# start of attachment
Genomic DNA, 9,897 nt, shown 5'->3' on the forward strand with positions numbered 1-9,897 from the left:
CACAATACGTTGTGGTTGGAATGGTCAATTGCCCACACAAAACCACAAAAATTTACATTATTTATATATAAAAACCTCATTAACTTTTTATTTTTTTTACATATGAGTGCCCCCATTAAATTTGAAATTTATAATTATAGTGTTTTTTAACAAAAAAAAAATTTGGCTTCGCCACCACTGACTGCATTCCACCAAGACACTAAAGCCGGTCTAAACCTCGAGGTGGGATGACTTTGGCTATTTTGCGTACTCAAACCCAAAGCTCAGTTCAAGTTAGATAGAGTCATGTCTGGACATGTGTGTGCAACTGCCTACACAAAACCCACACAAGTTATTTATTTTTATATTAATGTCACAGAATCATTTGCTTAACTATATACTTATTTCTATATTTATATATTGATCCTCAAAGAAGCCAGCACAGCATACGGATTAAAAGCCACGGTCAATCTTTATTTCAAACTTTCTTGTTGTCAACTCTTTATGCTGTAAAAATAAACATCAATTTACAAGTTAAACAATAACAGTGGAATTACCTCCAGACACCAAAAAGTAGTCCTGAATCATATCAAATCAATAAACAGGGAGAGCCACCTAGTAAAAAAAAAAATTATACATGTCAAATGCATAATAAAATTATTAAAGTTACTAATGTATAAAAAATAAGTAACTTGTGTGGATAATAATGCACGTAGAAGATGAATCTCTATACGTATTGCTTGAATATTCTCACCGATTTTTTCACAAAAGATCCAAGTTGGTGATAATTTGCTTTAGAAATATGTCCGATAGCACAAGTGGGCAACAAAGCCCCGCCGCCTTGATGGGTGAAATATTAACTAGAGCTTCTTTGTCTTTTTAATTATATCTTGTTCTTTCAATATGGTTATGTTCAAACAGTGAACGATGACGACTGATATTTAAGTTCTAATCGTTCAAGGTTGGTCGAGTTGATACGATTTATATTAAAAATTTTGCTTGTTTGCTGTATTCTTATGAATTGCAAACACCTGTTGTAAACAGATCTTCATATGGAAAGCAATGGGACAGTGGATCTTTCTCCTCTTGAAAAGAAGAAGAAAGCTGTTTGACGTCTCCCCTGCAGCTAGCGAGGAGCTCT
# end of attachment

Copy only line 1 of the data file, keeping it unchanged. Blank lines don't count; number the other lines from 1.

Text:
Genomic DNA, 9,897 nt, shown 5'->3' on the forward strand with positions numbered 1-9,897 from the left: